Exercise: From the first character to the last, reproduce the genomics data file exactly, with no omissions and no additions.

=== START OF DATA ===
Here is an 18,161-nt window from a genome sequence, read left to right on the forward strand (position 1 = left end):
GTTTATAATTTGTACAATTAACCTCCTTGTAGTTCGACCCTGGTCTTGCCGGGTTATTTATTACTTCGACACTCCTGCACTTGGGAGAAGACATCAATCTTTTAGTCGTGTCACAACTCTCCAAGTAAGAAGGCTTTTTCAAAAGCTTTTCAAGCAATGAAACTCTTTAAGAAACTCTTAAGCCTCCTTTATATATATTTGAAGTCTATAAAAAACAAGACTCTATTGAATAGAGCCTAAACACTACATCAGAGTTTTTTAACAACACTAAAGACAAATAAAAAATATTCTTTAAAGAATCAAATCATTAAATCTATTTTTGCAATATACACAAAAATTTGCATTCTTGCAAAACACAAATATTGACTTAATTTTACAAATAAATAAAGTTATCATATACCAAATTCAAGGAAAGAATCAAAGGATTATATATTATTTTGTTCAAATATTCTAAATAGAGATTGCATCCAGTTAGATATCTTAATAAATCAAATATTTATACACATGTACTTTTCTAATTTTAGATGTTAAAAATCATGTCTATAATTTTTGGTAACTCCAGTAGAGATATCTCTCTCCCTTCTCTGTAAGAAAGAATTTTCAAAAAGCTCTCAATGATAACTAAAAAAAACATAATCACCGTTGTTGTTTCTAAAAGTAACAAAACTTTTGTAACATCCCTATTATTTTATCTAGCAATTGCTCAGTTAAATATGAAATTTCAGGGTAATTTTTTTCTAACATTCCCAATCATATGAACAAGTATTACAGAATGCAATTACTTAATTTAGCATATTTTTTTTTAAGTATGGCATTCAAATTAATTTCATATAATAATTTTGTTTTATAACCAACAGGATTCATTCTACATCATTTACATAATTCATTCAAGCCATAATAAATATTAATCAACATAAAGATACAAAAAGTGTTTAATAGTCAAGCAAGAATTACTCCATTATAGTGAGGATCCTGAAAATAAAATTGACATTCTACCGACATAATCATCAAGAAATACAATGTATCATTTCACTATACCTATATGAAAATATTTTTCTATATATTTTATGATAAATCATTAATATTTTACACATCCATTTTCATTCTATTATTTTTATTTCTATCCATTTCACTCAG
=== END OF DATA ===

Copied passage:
Here is an 18,161-nt window from a genome sequence, read left to right on the forward strand (position 1 = left end):
GTTTATAATTTGTACAATTAACCTCCTTGTAGTTCGACCCTGGTCTTGCCGGGTTATTTATTACTTCGACACTCCTGCACTTGGGAGAAGACATCAATCTTTTAGTCGTGTCACAACTCTCCAAGTAAGAAGGCTTTTTCAAAAGCTTTTCAAGCAATGAAACTCTTTAAGAAACTCTTAAGCCTCCTTTATATATATTTGAAGTCTATAAAAAACAAGACTCTATTGAATAGAGCCTAAACACTACATCAGAGTTTTTTAACAACACTAAAGACAAATAAAAAATATTCTTTAAAGAATCAAATCATTAAATCTATTTTTGCAATATACACAAAAATTTGCATTCTTGCAAAACACAAATATTGACTTAATTTTACAAATAAATAAAGTTATCATATACCAAATTCAAGGAAAGAATCAAAGGATTATATATTATTTTGTTCAAATATTCTAAATAGAGATTGCATCCAGTTAGATATCTTAATAAATCAAATATTTATACACATGTACTTTTCTAATTTTAGATGTTAAAAATCATGTCTATAATTTTTGGTAACTCCAGTAGAGATATCTCTCTCCCTTCTCTGTAAGAAAGAATTTTCAAAAAGCTCTCAATGATAACTAAAAAAAACATAATCACCGTTGTTGTTTCTAAAAGTAACAAAACTTTTGTAACATCCCTATTATTTTATCTAGCAATTGCTCAGTTAAATATGAAATTTCAGGGTAATTTTTTTCTAACATTCCCAATCATATGAACAAGTATTACAGAATGCAATTACTTAATTTAGCATATTTTTTTTTAAGTATGGCATTCAAATTAATTTCATATAATAATTTTGTTTTATAACCAACAGGATTCATTCTACATCATTTACATAATTCATTCAAGCCATAATAAATATTAATCAACATAAAGATACAAAAAGTGTTTAATAGTCAAGCAAGAATTACTCCATTATAGTGAGGATCCTGAAAATAAAATTGACATTCTACCGACATAATCATCAAGAAATACAATGTATCATTTCACTATACCTATATGAAAATATTTTTCTATATATTTTATGATAAATCATTAATATTTTACACATCCATTTTCATTCTATTATTTTTATTTCTATCCATTTCACTCAG